Heads up- time to start understanding concussions
Now that summer is behind us, it means student athletes everywhere are gearing up to compete in their favorite fall and winter sports.
And when kids play sports—especially contact sports like football, soccer and hockey—they are at increased risk for concussions and other serious injuries. But it doesn’t have to be a contact sport for your kid to get a concussion.
As parents, coaches and educators we need to understand the impact of a concussion, signs and symptoms and when it’s ok for an athlete to return to play after a concussion.
Athletes sometimes joke about ‘getting your bell rung’ or feeling a ‘stinger' after taking a hit during sports. However, adolescent concussions are common and can have serious consequences. We can’t tell an athlete to ‘walk it off,’ we need to be able to recognize the signs and take the necessary steps to help our athletes.
So what is a Concussion: Concussion is a brain injury. Any blow to the head, face, and neck, or to the body that causes a sudden shaking or jarring of the brain inside the skull may cause a concussion.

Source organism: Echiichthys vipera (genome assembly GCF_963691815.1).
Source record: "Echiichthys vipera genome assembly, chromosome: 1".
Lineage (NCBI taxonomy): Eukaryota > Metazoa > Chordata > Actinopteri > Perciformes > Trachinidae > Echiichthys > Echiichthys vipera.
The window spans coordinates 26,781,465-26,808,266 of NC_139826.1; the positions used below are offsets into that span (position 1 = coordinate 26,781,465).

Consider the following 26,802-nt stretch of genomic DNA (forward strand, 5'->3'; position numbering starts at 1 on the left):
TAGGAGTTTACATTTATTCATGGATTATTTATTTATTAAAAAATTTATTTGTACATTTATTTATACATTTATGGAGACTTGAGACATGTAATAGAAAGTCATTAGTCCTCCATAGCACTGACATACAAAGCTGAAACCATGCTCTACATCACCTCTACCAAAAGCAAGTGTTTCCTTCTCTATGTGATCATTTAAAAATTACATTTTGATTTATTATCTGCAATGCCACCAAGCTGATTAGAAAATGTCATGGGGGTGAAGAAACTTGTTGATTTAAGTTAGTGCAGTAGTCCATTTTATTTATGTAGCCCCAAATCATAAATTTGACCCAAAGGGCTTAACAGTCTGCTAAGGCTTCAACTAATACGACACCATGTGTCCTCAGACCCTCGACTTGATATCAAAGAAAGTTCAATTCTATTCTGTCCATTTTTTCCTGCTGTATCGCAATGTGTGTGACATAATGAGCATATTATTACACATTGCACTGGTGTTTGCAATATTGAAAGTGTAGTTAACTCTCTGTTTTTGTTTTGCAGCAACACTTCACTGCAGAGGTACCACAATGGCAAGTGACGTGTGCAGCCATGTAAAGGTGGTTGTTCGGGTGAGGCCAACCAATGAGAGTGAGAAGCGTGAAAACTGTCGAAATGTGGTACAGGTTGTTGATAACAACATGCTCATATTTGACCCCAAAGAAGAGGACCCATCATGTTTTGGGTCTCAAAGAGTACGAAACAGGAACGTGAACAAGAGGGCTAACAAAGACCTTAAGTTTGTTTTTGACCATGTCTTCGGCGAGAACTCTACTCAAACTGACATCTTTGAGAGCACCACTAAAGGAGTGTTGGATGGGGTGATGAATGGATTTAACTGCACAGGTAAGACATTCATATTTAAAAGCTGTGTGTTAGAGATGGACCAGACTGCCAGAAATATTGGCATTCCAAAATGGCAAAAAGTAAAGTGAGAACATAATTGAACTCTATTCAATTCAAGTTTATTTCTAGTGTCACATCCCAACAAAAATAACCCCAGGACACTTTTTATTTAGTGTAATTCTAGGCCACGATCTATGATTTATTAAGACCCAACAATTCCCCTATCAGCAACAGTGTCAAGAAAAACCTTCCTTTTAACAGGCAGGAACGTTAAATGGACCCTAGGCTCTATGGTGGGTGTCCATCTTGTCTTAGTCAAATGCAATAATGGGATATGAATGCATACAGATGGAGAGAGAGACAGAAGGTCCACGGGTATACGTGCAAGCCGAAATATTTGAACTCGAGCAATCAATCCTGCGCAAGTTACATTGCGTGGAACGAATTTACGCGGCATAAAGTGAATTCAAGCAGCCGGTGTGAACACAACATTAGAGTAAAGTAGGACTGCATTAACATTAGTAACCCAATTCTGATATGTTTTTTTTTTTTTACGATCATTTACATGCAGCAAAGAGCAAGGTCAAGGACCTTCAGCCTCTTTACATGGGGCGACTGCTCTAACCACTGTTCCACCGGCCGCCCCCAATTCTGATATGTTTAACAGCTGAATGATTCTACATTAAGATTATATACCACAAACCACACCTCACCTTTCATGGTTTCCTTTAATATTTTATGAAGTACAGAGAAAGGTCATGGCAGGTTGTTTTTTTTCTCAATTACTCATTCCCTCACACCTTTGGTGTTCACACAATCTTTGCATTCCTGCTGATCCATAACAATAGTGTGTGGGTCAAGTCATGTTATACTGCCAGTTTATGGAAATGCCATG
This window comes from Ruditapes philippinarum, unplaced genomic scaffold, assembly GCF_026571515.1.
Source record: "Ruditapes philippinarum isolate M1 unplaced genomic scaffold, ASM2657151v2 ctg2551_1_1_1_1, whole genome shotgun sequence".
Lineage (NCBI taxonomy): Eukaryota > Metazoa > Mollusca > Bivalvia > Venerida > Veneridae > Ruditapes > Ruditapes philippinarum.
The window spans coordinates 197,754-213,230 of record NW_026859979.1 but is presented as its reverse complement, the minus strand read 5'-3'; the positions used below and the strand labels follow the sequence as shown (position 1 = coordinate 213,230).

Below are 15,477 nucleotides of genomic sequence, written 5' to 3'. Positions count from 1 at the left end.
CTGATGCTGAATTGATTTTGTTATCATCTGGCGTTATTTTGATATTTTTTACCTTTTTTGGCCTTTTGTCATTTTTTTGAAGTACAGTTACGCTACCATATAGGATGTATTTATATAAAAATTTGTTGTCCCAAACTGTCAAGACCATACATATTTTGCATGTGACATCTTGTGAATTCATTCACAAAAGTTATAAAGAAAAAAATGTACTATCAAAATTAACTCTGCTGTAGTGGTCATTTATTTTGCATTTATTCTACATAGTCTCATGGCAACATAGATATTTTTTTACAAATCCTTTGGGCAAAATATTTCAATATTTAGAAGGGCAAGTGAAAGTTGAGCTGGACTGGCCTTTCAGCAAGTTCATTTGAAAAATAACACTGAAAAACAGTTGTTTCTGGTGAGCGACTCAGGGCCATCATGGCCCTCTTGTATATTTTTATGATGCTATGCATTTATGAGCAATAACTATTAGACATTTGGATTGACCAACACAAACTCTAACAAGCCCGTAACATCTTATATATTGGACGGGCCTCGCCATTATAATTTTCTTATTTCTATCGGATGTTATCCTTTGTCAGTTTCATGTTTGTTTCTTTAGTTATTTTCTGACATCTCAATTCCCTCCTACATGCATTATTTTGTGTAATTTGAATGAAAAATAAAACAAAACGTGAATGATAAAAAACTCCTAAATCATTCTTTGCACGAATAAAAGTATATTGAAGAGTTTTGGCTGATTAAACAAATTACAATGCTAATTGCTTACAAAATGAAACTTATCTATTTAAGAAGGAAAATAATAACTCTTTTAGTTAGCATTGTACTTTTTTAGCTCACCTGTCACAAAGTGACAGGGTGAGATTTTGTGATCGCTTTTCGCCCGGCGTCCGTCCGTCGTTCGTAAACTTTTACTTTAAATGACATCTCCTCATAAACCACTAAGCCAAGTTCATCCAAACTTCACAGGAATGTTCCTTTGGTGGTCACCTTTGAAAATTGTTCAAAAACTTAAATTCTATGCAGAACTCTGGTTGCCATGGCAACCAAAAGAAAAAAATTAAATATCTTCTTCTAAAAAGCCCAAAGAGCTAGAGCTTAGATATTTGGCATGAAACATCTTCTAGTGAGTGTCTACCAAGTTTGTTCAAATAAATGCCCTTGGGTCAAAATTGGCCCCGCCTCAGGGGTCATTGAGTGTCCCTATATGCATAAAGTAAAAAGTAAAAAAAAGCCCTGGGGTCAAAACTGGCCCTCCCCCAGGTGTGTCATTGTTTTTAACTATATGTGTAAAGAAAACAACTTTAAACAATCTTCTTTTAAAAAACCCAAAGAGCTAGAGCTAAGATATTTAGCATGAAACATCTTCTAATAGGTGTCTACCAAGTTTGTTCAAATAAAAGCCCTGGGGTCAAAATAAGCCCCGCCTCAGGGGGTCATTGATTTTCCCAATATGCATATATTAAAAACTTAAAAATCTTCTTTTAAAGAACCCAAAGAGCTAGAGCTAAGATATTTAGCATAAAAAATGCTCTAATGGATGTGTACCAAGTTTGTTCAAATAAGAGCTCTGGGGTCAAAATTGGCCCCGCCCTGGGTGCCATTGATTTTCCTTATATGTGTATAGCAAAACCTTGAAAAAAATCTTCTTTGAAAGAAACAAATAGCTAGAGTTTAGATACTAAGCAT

A concussion can result from any number of activities including receiving a check in hockey, falling from a jungle gym, being in a motor vehicle collision or slipping on an icy sidewalk. You do not need to lose consciousness to have had a concussion. (Parachute, Canada)
Signs and Symptoms: Headache, nausea or vomiting, dizziness, blurred vision, fatigue or low energy, sensitivity to light or noise, loss of consciousness, general confusion or fogginess, difficulty concentrating, difficulty remembering, more emotional, irritability, sadness, nervousness or anxiety.
What do you do if you expect a concussion: You should remove the athlete from the game and seek medical attention. Do not leave the athlete alone.
Concussions from contact sports is a growing concern amid accumulating evidence of how the injuries can affect a person’s brain over time. We need to take the steps in understanding the concussion basics. For more information and understanding when your child can return to sport please go to: parachutecanada.org.
Laura Lukye is a Health Promotion Facilitator with Population Health, Alberta Health Services. She can be reached by e-mail, [email protected].ca